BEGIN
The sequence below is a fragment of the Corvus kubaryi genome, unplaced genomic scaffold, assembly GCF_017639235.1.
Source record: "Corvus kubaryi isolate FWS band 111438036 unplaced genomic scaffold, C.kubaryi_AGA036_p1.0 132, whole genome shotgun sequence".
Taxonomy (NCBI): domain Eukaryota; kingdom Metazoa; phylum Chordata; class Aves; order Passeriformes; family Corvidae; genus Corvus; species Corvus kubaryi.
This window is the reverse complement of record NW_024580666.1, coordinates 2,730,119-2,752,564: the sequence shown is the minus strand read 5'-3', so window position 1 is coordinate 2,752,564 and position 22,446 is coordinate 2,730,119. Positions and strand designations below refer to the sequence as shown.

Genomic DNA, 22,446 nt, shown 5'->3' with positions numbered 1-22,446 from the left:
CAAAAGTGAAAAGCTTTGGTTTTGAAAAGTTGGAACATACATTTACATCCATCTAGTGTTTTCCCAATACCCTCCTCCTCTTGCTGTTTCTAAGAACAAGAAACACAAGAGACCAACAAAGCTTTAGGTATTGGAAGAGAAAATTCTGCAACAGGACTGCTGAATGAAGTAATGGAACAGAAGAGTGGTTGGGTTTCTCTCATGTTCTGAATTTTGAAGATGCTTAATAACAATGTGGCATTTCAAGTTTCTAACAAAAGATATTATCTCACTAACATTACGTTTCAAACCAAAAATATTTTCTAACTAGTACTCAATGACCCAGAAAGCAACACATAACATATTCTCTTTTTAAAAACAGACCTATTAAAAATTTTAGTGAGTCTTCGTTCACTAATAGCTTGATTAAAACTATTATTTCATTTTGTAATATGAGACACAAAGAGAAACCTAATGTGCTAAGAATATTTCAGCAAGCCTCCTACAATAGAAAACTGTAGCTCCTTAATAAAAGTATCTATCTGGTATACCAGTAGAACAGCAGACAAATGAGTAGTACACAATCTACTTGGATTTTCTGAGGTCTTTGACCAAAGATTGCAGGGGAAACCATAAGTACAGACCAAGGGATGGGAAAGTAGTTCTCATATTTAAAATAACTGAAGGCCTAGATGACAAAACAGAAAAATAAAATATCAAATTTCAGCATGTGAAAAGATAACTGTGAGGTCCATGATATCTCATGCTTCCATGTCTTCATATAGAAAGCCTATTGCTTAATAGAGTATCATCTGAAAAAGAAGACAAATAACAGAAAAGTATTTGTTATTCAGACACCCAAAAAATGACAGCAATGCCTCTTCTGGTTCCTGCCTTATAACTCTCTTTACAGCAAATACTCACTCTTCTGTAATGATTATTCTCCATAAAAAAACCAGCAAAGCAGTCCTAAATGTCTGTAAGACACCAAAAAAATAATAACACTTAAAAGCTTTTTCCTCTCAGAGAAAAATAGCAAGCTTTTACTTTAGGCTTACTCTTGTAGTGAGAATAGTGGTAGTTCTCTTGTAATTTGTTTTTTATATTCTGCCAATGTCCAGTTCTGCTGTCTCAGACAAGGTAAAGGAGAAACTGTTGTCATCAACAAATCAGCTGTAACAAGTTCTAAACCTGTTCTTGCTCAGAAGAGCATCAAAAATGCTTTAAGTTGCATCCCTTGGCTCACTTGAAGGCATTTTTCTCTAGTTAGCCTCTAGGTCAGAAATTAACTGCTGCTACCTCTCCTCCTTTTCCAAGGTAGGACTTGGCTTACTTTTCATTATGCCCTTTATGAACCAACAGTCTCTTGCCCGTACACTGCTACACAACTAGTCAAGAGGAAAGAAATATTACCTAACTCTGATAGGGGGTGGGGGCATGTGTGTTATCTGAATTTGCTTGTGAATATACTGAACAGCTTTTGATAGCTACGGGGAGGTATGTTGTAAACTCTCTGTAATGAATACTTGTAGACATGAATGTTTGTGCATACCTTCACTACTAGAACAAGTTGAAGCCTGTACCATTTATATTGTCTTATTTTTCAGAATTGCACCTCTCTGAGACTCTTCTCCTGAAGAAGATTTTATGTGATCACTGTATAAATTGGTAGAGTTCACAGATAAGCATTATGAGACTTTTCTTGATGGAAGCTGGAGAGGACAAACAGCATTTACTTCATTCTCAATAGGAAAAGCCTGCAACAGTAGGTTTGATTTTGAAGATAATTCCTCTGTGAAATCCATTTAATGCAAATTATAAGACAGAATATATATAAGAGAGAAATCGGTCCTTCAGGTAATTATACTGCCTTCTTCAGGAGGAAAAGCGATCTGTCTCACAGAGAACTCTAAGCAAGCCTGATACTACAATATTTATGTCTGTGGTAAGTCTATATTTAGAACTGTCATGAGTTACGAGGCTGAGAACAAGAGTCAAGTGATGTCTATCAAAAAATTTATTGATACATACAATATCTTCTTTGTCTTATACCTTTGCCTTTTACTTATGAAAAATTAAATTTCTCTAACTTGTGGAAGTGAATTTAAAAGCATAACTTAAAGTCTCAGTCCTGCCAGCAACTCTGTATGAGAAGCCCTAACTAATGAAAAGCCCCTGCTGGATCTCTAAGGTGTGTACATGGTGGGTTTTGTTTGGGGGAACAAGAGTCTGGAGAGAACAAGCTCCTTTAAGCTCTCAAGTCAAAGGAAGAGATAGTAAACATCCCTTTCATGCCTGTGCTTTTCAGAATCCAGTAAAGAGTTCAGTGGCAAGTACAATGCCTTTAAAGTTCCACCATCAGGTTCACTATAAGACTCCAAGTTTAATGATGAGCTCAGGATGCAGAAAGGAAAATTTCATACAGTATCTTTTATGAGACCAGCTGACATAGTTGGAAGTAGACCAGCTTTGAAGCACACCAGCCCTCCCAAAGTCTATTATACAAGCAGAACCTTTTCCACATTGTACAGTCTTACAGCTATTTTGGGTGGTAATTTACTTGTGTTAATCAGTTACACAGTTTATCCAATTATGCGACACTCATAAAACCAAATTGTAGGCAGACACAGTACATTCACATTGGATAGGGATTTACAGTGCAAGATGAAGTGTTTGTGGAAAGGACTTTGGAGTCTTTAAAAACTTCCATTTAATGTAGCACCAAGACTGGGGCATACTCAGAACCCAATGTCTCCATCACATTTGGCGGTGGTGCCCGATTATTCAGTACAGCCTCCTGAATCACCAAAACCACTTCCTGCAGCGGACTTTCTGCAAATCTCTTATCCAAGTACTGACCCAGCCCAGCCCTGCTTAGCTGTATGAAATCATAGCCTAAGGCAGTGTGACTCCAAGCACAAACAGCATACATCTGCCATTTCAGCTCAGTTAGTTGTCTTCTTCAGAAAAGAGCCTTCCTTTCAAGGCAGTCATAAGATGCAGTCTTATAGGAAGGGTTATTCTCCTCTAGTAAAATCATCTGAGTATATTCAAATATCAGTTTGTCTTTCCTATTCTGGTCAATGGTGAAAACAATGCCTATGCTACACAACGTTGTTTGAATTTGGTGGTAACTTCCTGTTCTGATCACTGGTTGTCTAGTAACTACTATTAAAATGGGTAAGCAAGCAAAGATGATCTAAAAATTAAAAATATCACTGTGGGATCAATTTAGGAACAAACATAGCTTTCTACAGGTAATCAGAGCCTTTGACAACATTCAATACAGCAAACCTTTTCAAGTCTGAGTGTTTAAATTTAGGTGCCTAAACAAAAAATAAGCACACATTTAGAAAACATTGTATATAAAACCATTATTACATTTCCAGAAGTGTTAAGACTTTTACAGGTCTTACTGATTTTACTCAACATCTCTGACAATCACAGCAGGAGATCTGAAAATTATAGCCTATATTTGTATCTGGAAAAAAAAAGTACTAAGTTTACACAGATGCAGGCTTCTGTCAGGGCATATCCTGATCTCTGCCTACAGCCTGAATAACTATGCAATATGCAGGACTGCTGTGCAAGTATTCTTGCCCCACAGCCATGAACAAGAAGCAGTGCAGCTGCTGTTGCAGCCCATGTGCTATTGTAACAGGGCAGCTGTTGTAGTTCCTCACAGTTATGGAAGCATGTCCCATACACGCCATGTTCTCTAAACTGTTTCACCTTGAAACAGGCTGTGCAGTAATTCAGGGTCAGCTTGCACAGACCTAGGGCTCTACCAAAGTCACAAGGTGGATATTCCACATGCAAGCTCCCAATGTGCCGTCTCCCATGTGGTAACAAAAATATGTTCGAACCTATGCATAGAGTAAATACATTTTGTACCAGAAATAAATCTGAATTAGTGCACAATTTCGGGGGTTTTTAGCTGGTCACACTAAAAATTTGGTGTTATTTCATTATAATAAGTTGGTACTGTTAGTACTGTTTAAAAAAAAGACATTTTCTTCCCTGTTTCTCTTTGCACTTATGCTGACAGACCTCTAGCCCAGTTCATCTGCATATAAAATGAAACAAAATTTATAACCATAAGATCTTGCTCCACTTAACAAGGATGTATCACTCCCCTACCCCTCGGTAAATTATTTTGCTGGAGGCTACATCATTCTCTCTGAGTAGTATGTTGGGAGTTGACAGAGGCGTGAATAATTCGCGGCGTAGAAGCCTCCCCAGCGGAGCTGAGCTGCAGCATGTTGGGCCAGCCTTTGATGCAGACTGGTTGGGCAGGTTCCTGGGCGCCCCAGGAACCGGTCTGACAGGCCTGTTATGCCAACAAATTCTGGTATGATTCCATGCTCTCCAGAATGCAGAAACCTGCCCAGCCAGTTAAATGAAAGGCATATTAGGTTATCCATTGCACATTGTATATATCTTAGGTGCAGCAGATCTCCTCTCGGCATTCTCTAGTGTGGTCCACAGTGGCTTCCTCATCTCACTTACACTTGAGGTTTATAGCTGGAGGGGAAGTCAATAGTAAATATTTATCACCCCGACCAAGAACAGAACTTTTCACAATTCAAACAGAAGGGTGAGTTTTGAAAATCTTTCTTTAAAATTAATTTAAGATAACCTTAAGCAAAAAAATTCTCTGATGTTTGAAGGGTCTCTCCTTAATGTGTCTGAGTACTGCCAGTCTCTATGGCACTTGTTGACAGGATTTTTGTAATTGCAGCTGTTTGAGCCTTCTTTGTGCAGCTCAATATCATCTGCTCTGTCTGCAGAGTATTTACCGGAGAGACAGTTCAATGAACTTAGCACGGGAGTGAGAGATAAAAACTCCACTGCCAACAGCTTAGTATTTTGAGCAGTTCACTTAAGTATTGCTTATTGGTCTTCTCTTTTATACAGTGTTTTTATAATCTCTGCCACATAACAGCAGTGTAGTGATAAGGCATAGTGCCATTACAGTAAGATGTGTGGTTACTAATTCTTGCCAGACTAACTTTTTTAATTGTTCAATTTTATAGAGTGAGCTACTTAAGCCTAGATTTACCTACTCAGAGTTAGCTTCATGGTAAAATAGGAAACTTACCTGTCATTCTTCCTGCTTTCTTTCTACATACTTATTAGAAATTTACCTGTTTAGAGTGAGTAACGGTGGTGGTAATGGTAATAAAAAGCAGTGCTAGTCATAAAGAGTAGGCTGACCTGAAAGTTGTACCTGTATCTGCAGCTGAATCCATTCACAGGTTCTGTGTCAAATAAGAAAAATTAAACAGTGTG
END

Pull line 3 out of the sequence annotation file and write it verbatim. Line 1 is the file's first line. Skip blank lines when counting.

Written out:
Taxonomy (NCBI): domain Eukaryota; kingdom Metazoa; phylum Chordata; class Aves; order Passeriformes; family Corvidae; genus Corvus; species Corvus kubaryi.